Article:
Code Over Country: The Tragedy and Corruption of SEAL Team Six

Image of Code Over Country: The Tragedy and Corruption of SEAL Team Six
Release Date: 
November 2, 2021
Bold Type Books
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The Navy SEALS are the elite of the elite in the military of the United States. They train for missions according to their acronym: SEa, Air and Land. They serve and fight in all three environments, when necessary. To achieve their objectives, they must be intelligent, the most psychologically prepared and physically fit of all members of the armed services, in addition to being expected to always be honorable and forthright.

Unfortunately, according to author Matthew Cole, that has not always been the case, especially so in terms of SEAL Team 6, best known for their successful mission of killing al-Qaeda head, Osama bin Laden, on May 1, 2011. He believes that a code of silence exists where each SEAL has another’s back no matter what may have transpired on duty. In effect, country comes second if it means protecting one’s own from consequences or repercussions, especially in terms of war crimes.

The development of the military’s Special Forces goes back many decades. Indeed, the US Army’s Rangers take their cue from the tenets of Roger’s Rangers of French and Indian War fame more than 250 ago. Rogers’ code of tactics, if you will, are ingrained into all Ranger school graduates, much the same as the history of the Marine Corps for each Marine to develop the necessary pride and esprit de corps.

However, these mostly tend to be conventional forces that serve in environments of symmetrical warfare and are at least expected, if not required, to follow the so-called established rules of engagement according to the generally accepted rules and laws of international warfare.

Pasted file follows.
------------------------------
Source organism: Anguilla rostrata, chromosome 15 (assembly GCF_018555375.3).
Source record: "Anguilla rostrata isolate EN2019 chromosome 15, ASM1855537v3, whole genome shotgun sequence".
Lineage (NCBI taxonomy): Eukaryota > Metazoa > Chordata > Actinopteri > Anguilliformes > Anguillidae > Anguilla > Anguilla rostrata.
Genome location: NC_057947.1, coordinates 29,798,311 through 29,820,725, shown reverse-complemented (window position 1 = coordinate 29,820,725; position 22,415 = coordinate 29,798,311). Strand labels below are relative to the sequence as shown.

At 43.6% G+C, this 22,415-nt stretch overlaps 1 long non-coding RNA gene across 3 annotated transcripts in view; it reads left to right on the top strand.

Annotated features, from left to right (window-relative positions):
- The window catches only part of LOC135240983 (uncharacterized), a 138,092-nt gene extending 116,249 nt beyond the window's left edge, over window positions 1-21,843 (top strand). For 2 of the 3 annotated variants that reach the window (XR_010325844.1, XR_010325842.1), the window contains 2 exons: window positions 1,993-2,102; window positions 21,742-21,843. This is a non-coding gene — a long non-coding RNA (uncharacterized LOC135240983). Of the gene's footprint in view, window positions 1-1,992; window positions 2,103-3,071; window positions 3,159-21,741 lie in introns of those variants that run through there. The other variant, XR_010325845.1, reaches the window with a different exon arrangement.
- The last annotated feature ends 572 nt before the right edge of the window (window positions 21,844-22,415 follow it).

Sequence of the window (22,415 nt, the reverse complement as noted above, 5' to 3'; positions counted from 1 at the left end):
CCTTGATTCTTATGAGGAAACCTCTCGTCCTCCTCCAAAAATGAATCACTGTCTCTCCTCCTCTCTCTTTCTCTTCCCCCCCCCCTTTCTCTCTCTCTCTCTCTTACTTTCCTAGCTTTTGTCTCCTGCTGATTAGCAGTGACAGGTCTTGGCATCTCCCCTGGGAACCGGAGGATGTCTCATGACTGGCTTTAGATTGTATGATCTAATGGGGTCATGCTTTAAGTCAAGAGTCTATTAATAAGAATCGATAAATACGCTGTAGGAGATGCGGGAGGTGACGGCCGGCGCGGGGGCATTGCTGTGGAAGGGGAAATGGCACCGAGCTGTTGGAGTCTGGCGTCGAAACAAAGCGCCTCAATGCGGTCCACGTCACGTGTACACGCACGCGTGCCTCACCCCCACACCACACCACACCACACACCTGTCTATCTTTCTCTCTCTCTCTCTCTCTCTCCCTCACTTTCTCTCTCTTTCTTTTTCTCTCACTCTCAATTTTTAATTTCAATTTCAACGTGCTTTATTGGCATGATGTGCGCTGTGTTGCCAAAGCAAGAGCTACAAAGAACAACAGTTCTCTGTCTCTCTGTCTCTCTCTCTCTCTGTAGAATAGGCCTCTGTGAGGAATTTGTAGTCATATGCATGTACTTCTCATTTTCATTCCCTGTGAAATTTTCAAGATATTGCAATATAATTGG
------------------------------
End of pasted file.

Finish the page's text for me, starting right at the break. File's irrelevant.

For the SEALs, this has not always been the case as they have many times been committed to missions that have not always had a clear, present, and obvious enemy, uniformed and maintaining coherent lines of defense or offense. Frequently, this has led to errors, mistakes, and accidents on an asymmetrical “battlefield” whereby civilians and other innocents may have been targets and victims.

Indeed, on one mission in Afghanistan, a female intelligence officer, masquerading as an aid worker, targeted for recovery from insurgents, was accidentally killed by SEALs, through a violation of operational protocol. The US government was forced to apologize to the officer’s home government although the circumstances of the incident were not released to the American public, intended obviously to maintain the SEALs reputation as the best.

In another instance, a SEAL was accidently killed in what was essentially a hazing incident by fellow SEALs. Any consequences suffered by those involved were similar to those imposed by the Catholic Church on suspected pedophile priests: transfer to another jurisdiction where one’s previous actions are not scrutinized or questioned.

This alleged code of silence extends virtually all the way back to the original establishment of the Special Forces and, potentially, through their training programs and manuals. In the military where each service member is expected to have the other’s back, it is seen as disloyalty to basically “snitch” on a comrade.

Of course, not all SEAL missions and actions have resulted in a downside. There have been any number of obvious successes—even if the American public doesn’t always know the details. As a result of the classified nature of these operations, that isn’t always possible in order to avoid providing critical intelligence to an enemy on how they operate.

One other complication, according to the author, is that many times former SEALs go on to capitalize on their experience and connections in the civilian world. Much of this is in the form of leadership and self-defense training, corporate and personal security. Nothing wrong with that as long as one stays within the bounds of the law, of course, which does not seem to have always been the case.

Ultimately, Cole has pealed back the layers and revealed what the cover synopsis characterizes as a “troubling pattern of war crimes and the moral rot beneath the authorized narratives.” It’s not what we want to hear regarding these elite warriors but, by the same token, it shouldn’t be surprising when one considers SEAL training, objectives, and the potential psychological consequences of such a “lifestyle,” i.e. PTSD and its attendant problems from repeated deployments.

Not all SEALs, or all service members for that matter, can or should be painted with a broad brush. However, there seems to be enough available evidence here that there are underlying problems that need to be addressed by the chain of command for the edification of society, government, and the military.